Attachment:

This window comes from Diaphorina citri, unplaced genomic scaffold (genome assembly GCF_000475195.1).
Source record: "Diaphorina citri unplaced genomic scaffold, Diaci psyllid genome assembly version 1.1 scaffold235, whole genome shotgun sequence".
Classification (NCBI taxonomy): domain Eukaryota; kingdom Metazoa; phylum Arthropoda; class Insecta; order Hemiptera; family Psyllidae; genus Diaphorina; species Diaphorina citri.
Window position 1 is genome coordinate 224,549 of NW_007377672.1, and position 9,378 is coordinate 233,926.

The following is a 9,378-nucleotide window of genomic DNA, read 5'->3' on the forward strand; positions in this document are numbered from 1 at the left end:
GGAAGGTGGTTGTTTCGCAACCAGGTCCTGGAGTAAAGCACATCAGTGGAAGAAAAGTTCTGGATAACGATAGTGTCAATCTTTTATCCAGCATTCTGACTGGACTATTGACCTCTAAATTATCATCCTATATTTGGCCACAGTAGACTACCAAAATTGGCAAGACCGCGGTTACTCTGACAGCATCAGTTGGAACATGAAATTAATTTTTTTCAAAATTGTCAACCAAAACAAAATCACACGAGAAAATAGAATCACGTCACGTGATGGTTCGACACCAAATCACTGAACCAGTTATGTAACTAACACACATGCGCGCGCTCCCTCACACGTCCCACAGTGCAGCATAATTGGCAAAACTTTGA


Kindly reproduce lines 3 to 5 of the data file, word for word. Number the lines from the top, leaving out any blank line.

Classification (NCBI taxonomy): domain Eukaryota; kingdom Metazoa; phylum Arthropoda; class Insecta; order Hemiptera; family Psyllidae; genus Diaphorina; species Diaphorina citri.
Window position 1 is genome coordinate 224,549 of NW_007377672.1, and position 9,378 is coordinate 233,926.

The following is a 9,378-nucleotide window of genomic DNA, read 5'->3' on the forward strand; positions in this document are numbered from 1 at the left end: